Ordinance 319

City of Glendale Cross Connection Control Program

Administered by Mayor John Poore

Cross Connection –What’s it Mean to the Water User

1982 – A cross connection between potable water and non-potable process water at a lumber mill in Oregon was probably responsible for several cases of Giardiasis.

1989 – Eight employees of Redmond, Oregon high school reported becoming ill after the backflow of ethylene glycol occurred from the school’s air conditioning system.

1991 – Weed killer was backsiphoned into the public water system contaminating the water in 100 homes.

Because water is a natural resource, there is a tendency to believe the use of it should be unlimited and free of charge. Its use must be regulated to meet demands and its purity must be diligently protected to prevent pollution or contamination. One of the most effective means of doing this is through an active cross connection control program.

The government of the United States, through the Environmental Protection Agency (EPA), MANDATES THAT ALL SUPPLIERS OF DRINKING WATER PROVIDE AND MAINTAIN CLEAN, SAFE DRINKING WATER. This was done in 1980 through an act of congress called the federal Safe Drinking Water Act (SDWA) which places a great deal of responsibility on water suppliers or purveyors. Following this, the State adopted Oregon Administrative Rules 333-61-070 which state: “Water suppliers shall undertake programs for controlling and eliminating cross connections.” Towards that end the City of Glendale established a Cross-Connection Control Program under Ordinance number 319. The City’s complete Cross-Connection Program identifies actual or potential Cross Connections between the potable water supply lines and any pipe or vessel that may contain a contaminant or pollutant which could enter the drinking water system by means of backflow.

Backflow contamination can be controlled by installing backflow prevention assemblies at or near the cross connection. These assemblies are mechanical units which require maintenance and in many cases, routine testing to ensure that they are functioning properly.

Having an active, ongoing cross connection program is a vital part of providing clean, safe drinking water.

Ordinance Number 319

An Ordinance regulating and prohibiting cross-connections to the water supply of the City, Declaring cross-connections to be a hazard and providing for abatement thereof, setting forth definitions and otherwise providing as set forth below.

The City of Glendale ordains as follows:

Article I

Water Supply Cross-Connections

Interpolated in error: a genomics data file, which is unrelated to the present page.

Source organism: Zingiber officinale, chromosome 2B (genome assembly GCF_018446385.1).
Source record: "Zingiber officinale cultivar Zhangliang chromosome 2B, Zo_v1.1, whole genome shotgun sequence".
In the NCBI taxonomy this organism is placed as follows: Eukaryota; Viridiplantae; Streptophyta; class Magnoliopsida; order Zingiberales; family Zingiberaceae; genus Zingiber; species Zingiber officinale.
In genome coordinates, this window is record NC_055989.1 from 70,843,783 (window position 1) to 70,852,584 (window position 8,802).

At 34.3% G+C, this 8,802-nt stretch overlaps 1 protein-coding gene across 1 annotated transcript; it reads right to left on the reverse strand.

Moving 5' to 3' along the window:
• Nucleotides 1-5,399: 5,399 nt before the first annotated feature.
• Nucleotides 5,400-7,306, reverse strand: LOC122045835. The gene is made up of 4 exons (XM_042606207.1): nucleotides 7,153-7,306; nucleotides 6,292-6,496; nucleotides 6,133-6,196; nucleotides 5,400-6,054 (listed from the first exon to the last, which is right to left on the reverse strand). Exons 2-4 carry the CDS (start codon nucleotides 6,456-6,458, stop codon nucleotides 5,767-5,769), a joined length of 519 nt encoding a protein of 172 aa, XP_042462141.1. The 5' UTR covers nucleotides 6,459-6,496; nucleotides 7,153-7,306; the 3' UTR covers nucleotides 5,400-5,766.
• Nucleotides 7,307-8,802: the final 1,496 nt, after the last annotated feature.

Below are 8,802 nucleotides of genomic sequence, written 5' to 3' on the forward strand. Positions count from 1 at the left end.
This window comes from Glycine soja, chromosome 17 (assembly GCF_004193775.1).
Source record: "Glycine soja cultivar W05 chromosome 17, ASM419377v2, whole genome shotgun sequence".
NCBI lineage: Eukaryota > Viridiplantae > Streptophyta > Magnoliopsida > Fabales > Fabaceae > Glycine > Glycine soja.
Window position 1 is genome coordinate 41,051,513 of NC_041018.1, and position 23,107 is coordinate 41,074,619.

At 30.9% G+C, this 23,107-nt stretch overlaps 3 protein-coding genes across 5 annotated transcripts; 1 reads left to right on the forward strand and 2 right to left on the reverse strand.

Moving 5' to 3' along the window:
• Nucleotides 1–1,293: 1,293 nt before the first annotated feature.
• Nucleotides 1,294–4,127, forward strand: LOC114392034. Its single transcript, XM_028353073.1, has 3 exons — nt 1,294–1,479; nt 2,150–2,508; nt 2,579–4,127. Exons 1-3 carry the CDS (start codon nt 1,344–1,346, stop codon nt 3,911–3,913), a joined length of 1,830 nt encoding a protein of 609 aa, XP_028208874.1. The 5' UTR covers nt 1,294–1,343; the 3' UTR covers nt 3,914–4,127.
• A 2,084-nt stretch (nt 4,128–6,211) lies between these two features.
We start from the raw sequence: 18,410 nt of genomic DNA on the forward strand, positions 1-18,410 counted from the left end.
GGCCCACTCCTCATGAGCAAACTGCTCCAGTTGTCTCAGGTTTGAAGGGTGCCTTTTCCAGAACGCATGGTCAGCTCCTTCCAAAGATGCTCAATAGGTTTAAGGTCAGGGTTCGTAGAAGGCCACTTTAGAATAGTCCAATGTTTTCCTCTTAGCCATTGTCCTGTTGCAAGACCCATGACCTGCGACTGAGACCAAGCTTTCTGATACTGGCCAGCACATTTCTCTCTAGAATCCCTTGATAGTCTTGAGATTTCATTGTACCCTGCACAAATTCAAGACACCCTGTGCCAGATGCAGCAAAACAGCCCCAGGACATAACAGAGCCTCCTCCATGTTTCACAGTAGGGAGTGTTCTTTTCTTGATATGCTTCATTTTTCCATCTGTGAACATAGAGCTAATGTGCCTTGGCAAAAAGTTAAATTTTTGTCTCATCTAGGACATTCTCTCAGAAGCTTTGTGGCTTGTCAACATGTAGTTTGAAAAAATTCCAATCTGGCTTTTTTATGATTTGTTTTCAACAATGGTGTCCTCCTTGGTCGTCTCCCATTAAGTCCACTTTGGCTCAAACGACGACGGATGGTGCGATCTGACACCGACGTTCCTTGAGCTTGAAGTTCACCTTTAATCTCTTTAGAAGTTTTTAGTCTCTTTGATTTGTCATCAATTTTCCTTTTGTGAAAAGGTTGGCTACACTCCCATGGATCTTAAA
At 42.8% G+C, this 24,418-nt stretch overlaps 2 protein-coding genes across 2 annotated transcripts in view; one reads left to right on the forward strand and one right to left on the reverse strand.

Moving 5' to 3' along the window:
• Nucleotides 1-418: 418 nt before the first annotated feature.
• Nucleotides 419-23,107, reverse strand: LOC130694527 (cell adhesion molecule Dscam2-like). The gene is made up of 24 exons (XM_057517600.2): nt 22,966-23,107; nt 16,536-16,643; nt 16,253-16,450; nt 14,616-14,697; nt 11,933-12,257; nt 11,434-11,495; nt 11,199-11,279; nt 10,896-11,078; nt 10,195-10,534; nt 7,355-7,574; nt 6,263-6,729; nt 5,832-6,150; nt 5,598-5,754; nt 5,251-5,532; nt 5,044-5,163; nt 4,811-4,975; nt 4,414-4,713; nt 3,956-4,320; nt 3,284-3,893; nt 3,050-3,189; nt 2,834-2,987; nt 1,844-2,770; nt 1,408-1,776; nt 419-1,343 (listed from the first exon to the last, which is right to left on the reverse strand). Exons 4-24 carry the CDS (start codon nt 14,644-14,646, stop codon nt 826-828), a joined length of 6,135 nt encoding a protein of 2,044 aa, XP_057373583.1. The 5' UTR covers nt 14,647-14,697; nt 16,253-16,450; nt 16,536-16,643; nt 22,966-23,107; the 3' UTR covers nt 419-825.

1. Purpose and Scope

2. Definitions

3. Cross-Connections

4. Use of Backflow Prevention Devices

5. Cross-Connections Inspections

6. Liability

7. Violations—Penalty

Section 1. Purpose and Scope The purpose of this ordinance is to protect the public health of water consumers by the control of actual and or potential cross-connections to customers.

Section 2. – Definitions

A. Backflow – Shall mean the undesirable reversal of water or mixtures of water and other liquids, gases or other substances into the distribution pipes of the potable supply of water from any source or sources.

B. Backflow Prevention Device (approved) – shall mean a device that has been investigated and approved by the regulatory agency having jurisdiction. The approval of backflow prevention devices by the regulatory agency should be on the basis of a favorable laboratory and field evaluation report by an “approved testing laboratory” recommending such approval.

C. Backflow Prevention Devices (type) – shall mean any approved device used to prevent backflow into a potable water system. The type of device used should be based on the degree of hazard either existing or potential.

D. City – shall mean the City of Glendale.

E. Contamination – shall mean the entry into or presence in a public water supply system of any substance which may be deleterious to health and or quality of the water.

F. Cross-Connection – shall mean any unprotected actual or potential connection or structural arrangement between a public or consumer’s potable water system and any other source or system through which it is possible to introduce into any part of the potable system any used water, industrial fluid, gas, or substance other than the arrangements, jumper connections, removable sections, swivel or changeover devices and other temporary or permanent devices through which or because of which “backflow” can or may occur are considered to be cross-connections.

G. Hazard, Degree of – shall be derived form the evaluation of a health, system, plumbing or pollution hazard.